Some books are too important not to be written. They challenge old preconceptions by pointing at the elephant in the room. They open the door to new conversations by breaking the old padlock that kept it close.
It is even more the case when it comes to academic research and publication. Some ideas can be really hard to kill.
A new scientific truth does not triumph by convincing its opponents and making them see the light, but rather because its opponents eventually die and a new generation grows up that is familiar with it — Max Planck
One such idea is that we are born as a blank slate. What does it mean? And more importantly, why does it matter?
The Blank Slate, Steven Pinker
Nature vs. nurture. Are we born or made into who we are?
Are our talents and shortcomings innate, or are they the result of our upbringing? In other words, are we really born equal?
"Tabula Rasa" or The Blank Slate theory is not new. It was first formulated by Aristotle and popularized by John Locke during the Age of Enlightenment. The idea is simple but powerful: we are born empty, and everything we know comes from experience.
Why is this a powerful idea? If we are born empty, our behaviors are not innate; they are learned as a result of our social influences. Harmful behaviors such as violence, racism, or sexism should be eradicable with the right nurturing environment.
People are naturally peaceful and compassionate; it is the society that perverse them, argued Jean-Jacque Rousseau. There is hope for a more equal and inclusive future for humankind.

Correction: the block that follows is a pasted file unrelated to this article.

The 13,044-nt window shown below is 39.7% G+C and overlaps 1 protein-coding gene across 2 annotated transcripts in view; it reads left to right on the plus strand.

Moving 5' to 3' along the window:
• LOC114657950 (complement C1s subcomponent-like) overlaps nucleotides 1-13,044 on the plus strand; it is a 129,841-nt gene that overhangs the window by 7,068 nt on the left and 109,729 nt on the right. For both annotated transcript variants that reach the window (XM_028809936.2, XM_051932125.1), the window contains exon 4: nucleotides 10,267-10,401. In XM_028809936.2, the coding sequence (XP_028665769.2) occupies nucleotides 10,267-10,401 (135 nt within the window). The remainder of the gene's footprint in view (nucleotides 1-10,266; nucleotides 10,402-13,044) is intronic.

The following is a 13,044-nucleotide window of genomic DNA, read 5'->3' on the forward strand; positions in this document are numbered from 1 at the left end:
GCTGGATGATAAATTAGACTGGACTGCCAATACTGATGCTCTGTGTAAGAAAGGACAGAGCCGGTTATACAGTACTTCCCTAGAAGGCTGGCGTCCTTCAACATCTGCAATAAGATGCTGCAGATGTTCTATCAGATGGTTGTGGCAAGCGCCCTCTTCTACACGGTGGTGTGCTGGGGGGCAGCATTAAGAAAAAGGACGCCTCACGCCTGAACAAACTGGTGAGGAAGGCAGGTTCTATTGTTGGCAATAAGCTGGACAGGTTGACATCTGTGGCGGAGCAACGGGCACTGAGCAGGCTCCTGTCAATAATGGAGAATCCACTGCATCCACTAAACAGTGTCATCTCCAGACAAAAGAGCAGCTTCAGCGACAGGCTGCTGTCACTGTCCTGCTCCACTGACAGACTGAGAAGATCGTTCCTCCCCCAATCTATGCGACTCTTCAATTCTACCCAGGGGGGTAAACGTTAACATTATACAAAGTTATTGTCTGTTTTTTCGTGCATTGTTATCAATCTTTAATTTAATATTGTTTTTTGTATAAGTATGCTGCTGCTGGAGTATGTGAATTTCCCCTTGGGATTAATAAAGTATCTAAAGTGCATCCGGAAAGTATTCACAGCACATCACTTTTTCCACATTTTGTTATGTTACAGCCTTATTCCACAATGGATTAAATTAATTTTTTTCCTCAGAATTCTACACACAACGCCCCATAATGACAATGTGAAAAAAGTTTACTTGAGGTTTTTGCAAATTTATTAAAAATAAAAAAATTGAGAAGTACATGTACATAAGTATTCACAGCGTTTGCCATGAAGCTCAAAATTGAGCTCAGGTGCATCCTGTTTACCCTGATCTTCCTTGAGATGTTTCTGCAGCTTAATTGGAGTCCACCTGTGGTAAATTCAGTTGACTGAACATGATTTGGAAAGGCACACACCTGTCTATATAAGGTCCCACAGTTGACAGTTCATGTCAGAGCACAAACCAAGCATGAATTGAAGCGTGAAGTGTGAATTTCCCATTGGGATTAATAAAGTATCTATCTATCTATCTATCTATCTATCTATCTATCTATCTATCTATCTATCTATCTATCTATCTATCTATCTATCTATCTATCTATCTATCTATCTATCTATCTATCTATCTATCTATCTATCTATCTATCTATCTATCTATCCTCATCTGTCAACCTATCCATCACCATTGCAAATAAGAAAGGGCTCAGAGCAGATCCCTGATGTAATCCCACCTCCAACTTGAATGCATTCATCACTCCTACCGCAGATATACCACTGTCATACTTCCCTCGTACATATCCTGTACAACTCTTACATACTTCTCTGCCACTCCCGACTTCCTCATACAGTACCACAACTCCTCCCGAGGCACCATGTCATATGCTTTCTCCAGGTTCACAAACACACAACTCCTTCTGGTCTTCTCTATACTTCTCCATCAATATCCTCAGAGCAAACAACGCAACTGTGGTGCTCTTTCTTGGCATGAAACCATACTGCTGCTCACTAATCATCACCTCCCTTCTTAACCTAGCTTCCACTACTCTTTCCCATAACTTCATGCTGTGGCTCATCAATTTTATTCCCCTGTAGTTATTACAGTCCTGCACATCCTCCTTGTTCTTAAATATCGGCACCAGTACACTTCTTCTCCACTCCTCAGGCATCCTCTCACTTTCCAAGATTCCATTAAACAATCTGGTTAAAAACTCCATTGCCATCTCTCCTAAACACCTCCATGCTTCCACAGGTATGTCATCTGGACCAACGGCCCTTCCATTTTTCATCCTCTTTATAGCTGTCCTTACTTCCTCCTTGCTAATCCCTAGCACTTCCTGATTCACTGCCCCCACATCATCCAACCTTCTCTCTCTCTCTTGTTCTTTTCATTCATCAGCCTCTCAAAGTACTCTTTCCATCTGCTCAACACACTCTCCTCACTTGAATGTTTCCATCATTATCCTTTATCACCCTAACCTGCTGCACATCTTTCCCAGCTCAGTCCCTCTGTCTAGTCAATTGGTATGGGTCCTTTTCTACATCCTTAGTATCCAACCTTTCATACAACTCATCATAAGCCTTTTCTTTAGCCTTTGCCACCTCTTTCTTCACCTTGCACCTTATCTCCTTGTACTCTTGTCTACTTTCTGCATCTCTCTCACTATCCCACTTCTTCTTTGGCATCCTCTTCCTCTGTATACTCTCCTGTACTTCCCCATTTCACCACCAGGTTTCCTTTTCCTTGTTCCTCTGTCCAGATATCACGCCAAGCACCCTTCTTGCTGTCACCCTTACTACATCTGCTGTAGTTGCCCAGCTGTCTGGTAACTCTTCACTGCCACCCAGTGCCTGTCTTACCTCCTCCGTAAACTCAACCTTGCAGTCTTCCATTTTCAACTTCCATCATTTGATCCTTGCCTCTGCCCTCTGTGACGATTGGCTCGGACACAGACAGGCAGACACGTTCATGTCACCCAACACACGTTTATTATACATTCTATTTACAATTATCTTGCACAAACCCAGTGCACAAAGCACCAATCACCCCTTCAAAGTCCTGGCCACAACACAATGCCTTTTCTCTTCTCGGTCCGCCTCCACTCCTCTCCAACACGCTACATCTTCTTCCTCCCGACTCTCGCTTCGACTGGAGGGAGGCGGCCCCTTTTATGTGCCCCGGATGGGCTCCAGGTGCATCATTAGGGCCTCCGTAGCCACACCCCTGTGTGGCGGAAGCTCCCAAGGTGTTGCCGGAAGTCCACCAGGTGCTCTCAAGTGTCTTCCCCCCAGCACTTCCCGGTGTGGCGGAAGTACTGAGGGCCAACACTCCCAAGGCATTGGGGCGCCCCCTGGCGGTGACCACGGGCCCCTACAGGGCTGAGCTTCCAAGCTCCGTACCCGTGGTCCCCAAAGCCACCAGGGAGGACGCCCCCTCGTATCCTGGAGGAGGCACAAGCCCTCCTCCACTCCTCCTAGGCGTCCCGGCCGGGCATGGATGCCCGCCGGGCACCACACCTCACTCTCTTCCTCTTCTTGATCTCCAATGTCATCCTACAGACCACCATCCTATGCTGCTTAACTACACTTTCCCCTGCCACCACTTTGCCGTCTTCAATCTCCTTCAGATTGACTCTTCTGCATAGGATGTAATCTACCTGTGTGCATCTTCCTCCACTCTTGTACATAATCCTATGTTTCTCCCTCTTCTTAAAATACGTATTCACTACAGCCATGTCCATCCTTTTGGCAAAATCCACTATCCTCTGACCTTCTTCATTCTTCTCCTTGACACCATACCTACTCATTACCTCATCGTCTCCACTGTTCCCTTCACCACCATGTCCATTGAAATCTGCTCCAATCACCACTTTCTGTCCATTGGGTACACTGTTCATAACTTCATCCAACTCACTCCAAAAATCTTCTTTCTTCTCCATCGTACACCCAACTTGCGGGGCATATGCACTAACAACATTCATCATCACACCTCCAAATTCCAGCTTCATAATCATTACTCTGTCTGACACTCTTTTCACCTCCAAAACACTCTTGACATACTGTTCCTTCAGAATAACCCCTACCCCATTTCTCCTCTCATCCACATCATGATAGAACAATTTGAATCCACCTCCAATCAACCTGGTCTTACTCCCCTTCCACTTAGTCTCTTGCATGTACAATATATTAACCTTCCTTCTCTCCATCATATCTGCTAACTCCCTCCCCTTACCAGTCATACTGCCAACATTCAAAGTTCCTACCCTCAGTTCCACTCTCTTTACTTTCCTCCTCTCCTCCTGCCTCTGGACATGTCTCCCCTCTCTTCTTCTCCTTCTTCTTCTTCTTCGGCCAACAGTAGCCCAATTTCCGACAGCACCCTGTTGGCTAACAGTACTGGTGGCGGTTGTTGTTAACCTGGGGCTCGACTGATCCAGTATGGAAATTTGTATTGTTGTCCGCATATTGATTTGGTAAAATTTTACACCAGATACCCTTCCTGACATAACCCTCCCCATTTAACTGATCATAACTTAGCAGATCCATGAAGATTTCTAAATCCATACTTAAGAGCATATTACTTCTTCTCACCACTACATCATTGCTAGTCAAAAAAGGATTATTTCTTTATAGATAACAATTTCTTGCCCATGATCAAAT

As powerful as the Blank Slate idea is, it, unfortunately, doesn't hold water, and anyone who has had the chance (or curse) to raise more than one child can attest. Children develop their personality traits very early on and show unique predispositions.
A first clue comes from language acquisition. Toddlers don't repeat word for word what we tell them like parrots. They have an intuition for grammatical concepts that linguists recognize universally across thousands of languages and cultures. As Noam Chomsky said, children don't learn language; they grow it.
Extensive studies on twins separated at birth show that a significant proportion of our personality traits and subsequent behaviors are encoded in our DNA. Motivation: 57%; Arithmetics: 56%; susceptibility to addiction: 45%. Many estranged twins grow up preferring the same brand of cigarettes!
Of course, there are still many avid defenders of the Blank State theory. Some believe that our genome–comprising of 34,000 genes, only twice as much as a worm–is not large enough to explain the complexity of our brain and they invoke its plasticity. Marxists see attempts at refuting the Blank State theory as a conspiracy to support discriminatory political systems and an invitation to social Darwinism.
Steven Pinker's breadth and depth of knowledge are intellectually threatening. I cannot fathom how one individual can know so much about so many things and still write with so much clarity and style.
In The Blank Slate, Pinker puts an end to the millennia-long debate, opening the way for discussions about more pressing issues. This book is not a quick read (500+ pages) but an important one to do.
Why does it matter? Recognizing that we are born different is not a license to discrimination and oppression. It is the realization that we all have different needs and that a fair society is not necessarily a just society.